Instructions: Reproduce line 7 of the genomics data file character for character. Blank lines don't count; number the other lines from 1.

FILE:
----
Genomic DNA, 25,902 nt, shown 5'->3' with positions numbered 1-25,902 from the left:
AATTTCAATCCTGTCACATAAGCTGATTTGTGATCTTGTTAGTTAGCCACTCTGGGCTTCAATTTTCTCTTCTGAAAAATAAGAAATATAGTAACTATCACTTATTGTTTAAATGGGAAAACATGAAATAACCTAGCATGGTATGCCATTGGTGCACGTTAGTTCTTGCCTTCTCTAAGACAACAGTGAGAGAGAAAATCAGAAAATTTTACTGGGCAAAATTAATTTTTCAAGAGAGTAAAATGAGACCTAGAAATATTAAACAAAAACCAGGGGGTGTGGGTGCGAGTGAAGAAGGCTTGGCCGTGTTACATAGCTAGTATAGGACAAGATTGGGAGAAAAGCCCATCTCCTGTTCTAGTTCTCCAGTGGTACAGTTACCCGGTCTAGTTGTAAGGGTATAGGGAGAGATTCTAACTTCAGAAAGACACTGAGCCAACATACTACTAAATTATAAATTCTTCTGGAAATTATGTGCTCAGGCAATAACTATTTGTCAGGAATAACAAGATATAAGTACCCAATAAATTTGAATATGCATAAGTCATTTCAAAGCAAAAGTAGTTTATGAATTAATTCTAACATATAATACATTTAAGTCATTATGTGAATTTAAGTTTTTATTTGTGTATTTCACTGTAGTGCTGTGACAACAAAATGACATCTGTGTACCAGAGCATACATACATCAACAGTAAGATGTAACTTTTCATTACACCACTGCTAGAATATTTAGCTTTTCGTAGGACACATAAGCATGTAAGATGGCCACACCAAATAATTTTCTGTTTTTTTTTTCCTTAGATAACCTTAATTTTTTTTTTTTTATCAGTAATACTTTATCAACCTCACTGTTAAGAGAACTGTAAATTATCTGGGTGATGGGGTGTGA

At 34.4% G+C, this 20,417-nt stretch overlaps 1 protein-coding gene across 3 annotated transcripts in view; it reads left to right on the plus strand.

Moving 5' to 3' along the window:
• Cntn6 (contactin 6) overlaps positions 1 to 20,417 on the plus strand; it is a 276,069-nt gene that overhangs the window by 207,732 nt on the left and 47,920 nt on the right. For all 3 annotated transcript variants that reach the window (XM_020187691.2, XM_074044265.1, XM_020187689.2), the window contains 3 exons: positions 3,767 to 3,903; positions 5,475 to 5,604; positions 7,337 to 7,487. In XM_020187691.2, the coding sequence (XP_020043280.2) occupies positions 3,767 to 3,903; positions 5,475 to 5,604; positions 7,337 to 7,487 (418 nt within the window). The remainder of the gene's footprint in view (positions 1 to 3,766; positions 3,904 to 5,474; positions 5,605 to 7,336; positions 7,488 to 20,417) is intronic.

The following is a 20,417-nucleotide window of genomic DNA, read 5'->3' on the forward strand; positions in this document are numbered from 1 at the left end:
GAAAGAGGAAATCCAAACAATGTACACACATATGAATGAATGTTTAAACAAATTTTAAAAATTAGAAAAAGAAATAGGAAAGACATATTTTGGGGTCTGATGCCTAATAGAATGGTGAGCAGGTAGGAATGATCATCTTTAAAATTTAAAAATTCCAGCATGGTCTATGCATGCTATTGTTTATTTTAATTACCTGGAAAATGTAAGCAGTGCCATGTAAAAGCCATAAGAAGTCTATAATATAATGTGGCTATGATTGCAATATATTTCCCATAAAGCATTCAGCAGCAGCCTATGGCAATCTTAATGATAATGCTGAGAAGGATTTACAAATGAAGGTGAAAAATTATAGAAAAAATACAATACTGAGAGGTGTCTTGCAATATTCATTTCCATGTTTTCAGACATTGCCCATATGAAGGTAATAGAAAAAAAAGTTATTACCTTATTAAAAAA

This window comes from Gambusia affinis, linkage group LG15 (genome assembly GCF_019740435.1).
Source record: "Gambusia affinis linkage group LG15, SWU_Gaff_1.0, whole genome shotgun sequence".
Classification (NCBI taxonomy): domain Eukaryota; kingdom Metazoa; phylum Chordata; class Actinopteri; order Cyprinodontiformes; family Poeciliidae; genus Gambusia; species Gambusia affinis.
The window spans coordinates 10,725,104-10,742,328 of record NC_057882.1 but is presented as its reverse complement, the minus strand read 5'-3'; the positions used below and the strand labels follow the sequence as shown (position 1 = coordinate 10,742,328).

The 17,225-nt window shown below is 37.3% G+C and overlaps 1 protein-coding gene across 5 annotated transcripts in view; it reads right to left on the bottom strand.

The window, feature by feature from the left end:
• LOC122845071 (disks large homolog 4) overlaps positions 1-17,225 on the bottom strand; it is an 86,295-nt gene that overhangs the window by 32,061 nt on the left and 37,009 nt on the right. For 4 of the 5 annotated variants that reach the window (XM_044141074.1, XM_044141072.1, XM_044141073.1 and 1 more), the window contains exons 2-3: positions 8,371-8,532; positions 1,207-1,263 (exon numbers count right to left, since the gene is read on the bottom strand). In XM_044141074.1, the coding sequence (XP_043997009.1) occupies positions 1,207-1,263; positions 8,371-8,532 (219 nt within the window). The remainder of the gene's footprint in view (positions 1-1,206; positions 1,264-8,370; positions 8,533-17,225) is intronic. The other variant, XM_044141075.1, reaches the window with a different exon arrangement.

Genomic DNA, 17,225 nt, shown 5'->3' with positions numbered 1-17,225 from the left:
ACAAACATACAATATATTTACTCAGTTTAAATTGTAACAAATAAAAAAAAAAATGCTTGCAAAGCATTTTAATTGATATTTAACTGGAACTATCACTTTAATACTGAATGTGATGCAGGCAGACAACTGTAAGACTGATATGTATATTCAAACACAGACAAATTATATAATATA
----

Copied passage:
GAAAGAGGAAATCCAAACAATGTACACACATATGAATGAATGTTTAAACAAATTTTAAAAATTAGAAAAAGAAATAGGAAAGACATATTTTGGGGTCTGATGCCTAATAGAATGGTGAGCAGGTAGGAATGATCATCTTTAAAATTTAAAAATTCCAGCATGGTCTATGCATGCTATTGTTTATTTTAATTACCTGGAAAATGTAAGCAGTGCCATGTAAAAGCCATAAGAAGTCTATAATATAATGTGGCTATGATTGCAATATATTTCCCATAAAGCATTCAGCAGCAGCCTATGGCAATCTTAATGATAATGCTGAGAAGGATTTACAAATGAAGGTGAAAAATTATAGAAAAAATACAATACTGAGAGGTGTCTTGCAATATTCATTTCCATGTTTTCAGACATTGCCCATATGAAGGTAATAGAAAAAAAAGTTATTACCTTATTAAAAAA